From Anxiety to Method
in Anthropological Fieldwork
An Appraisal of George Devereux's Enduring Ideas*
The subjectivity inherent in all observations [is] the royal road to an
authentic, rather than fictitious, objectivity… defined in terms of what is
really possible, rather than in terms of “what should be.”
From Anxiety to Method in the Behavioural Sciences (1967:xvii)
THIS CHAPTER is INFORMED BY THREE ASSUMPTIONS. First, I take the view that there are no emotions that are unique to anthropological fieldwork, which means that our task is one of identifying situations both in and out of the field that may be usefully compared and that shed light on one another. Second, I contend that emotions are but one aspect of any human experience and that we do violence to the complexity of lived experience when we make analytical cuts between emotion and thought, or emotion, the senses, thought, and action. Third, I repudiate the prevailing view that the most significant thing that anthropologists have to say about emotions is that they are socially constructed and performed, for the brute reality is that many overwhelming feelings simply cannot be reduced to either culture or phylogeny.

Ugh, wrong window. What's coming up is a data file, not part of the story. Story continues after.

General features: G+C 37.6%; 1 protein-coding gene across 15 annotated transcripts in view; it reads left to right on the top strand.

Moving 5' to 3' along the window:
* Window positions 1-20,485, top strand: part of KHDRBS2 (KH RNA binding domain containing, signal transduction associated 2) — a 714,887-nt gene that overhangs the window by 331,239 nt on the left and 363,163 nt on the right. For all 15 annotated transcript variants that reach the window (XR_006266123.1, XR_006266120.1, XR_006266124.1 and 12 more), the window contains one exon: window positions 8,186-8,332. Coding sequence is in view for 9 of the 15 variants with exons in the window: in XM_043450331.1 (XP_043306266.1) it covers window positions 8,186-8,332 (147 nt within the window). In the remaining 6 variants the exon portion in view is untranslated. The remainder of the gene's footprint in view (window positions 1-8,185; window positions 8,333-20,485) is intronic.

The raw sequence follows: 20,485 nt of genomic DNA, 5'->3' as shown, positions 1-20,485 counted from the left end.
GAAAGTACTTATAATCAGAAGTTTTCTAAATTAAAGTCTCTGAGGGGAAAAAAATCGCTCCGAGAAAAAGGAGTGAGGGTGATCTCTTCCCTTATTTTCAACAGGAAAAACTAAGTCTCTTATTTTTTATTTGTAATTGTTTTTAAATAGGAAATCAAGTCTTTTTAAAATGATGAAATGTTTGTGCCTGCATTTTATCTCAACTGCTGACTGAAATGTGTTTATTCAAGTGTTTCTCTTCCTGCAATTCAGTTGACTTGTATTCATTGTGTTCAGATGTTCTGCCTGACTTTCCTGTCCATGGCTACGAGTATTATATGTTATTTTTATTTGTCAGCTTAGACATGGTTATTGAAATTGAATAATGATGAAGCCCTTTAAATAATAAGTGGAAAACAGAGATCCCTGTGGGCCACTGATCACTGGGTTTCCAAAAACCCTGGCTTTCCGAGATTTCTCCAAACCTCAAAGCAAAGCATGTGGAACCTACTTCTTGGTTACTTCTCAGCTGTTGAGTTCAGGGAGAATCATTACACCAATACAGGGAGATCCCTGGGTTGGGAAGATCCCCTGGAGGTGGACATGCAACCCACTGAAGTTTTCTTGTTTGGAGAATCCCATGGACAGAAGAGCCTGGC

My starting point here is the ambivalence and anxiety that I experienced when beginning fieldwork among the Kuranko in northeast Sierra Leone more than thirty-six years ago. My initiation into anthropology, however, depended not only on fieldwork but also on the intellectual mentorship of George Devereux, whose work proved crucial to the evolution of my approach to comparative method, anthropological theorising, and ethnographic writing. I therefore begin this chapter with a personal reminiscence of my relationship with Devereux, whose work, in my judgement, remains fundamental to any exploration
* Material in this chapter was adapted from “From Anxiety to Method: A Reappraisal,” in Michael
Jackson, Excursions (Durham, NC: Duke University Press, 2007).